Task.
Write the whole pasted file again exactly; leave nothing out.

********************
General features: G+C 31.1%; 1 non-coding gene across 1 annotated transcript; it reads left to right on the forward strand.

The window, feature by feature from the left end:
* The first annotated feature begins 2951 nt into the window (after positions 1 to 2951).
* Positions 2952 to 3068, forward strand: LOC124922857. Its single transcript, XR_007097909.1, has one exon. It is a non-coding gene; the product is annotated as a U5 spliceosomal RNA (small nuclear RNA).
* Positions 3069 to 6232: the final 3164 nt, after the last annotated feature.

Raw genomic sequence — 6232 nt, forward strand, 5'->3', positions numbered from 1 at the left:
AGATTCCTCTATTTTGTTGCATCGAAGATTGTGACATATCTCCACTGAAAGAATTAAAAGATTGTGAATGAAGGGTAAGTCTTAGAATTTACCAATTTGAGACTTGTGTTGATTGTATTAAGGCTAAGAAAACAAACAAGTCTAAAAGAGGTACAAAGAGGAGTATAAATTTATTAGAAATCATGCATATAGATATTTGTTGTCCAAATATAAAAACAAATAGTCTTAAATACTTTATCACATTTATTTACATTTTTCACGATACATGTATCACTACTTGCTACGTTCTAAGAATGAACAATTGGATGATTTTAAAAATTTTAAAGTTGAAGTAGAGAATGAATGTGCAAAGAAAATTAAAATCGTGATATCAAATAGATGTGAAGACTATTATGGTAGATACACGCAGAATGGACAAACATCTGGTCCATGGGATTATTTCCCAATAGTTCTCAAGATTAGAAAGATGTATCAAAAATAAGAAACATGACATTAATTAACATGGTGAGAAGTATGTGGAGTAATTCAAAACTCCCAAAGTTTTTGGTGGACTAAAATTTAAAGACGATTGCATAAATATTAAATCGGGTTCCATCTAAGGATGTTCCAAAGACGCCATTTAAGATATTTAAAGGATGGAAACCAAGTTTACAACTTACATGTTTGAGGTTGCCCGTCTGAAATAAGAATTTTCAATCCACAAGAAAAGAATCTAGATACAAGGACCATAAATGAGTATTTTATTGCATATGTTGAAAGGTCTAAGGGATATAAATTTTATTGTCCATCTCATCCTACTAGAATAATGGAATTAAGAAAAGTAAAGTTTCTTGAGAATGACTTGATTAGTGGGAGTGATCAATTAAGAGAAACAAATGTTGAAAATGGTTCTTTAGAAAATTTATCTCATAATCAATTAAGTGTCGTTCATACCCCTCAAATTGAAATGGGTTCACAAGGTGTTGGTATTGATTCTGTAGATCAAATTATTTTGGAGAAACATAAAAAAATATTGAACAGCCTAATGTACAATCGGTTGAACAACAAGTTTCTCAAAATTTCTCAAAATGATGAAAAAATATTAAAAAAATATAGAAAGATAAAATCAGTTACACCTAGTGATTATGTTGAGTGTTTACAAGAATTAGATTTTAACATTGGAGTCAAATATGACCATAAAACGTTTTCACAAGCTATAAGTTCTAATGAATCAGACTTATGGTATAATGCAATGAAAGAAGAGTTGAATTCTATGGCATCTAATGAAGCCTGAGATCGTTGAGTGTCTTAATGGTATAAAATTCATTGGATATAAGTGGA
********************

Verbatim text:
General features: G+C 31.1%; 1 non-coding gene across 1 annotated transcript; it reads left to right on the forward strand.

The window, feature by feature from the left end:
* The first annotated feature begins 2951 nt into the window (after positions 1 to 2951).
* Positions 2952 to 3068, forward strand: LOC124922857. Its single transcript, XR_007097909.1, has one exon. It is a non-coding gene; the product is annotated as a U5 spliceosomal RNA (small nuclear RNA).
* Positions 3069 to 6232: the final 3164 nt, after the last annotated feature.

Raw genomic sequence — 6232 nt, forward strand, 5'->3', positions numbered from 1 at the left:
AGATTCCTCTATTTTGTTGCATCGAAGATTGTGACATATCTCCACTGAAAGAATTAAAAGATTGTGAATGAAGGGTAAGTCTTAGAATTTACCAATTTGAGACTTGTGTTGATTGTATTAAGGCTAAGAAAACAAACAAGTCTAAAAGAGGTACAAAGAGGAGTATAAATTTATTAGAAATCATGCATATAGATATTTGTTGTCCAAATATAAAAACAAATAGTCTTAAATACTTTATCACATTTATTTACATTTTTCACGATACATGTATCACTACTTGCTACGTTCTAAGAATGAACAATTGGATGATTTTAAAAATTTTAAAGTTGAAGTAGAGAATGAATGTGCAAAGAAAATTAAAATCGTGATATCAAATAGATGTGAAGACTATTATGGTAGATACACGCAGAATGGACAAACATCTGGTCCATGGGATTATTTCCCAATAGTTCTCAAGATTAGAAAGATGTATCAAAAATAAGAAACATGACATTAATTAACATGGTGAGAAGTATGTGGAGTAATTCAAAACTCCCAAAGTTTTTGGTGGACTAAAATTTAAAGACGATTGCATAAATATTAAATCGGGTTCCATCTAAGGATGTTCCAAAGACGCCATTTAAGATATTTAAAGGATGGAAACCAAGTTTACAACTTACATGTTTGAGGTTGCCCGTCTGAAATAAGAATTTTCAATCCACAAGAAAAGAATCTAGATACAAGGACCATAAATGAGTATTTTATTGCATATGTTGAAAGGTCTAAGGGATATAAATTTTATTGTCCATCTCATCCTACTAGAATAATGGAATTAAGAAAAGTAAAGTTTCTTGAGAATGACTTGATTAGTGGGAGTGATCAATTAAGAGAAACAAATGTTGAAAATGGTTCTTTAGAAAATTTATCTCATAATCAATTAAGTGTCGTTCATACCCCTCAAATTGAAATGGGTTCACAAGGTGTTGGTATTGATTCTGTAGATCAAATTATTTTGGAGAAACATAAAAAAATATTGAACAGCCTAATGTACAATCGGTTGAACAACAAGTTTCTCAAAATTTCTCAAAATGATGAAAAAATATTAAAAAAATATAGAAAGATAAAATCAGTTACACCTAGTGATTATGTTGAGTGTTTACAAGAATTAGATTTTAACATTGGAGTCAAATATGACCATAAAACGTTTTCACAAGCTATAAGTTCTAATGAATCAGACTTATGGTATAATGCAATGAAAGAAGAGTTGAATTCTATGGCATCTAATGAAGCCTGAGATCGTTGAGTGTCTTAATGGTATAAAATTCATTGGATATAAGTGGA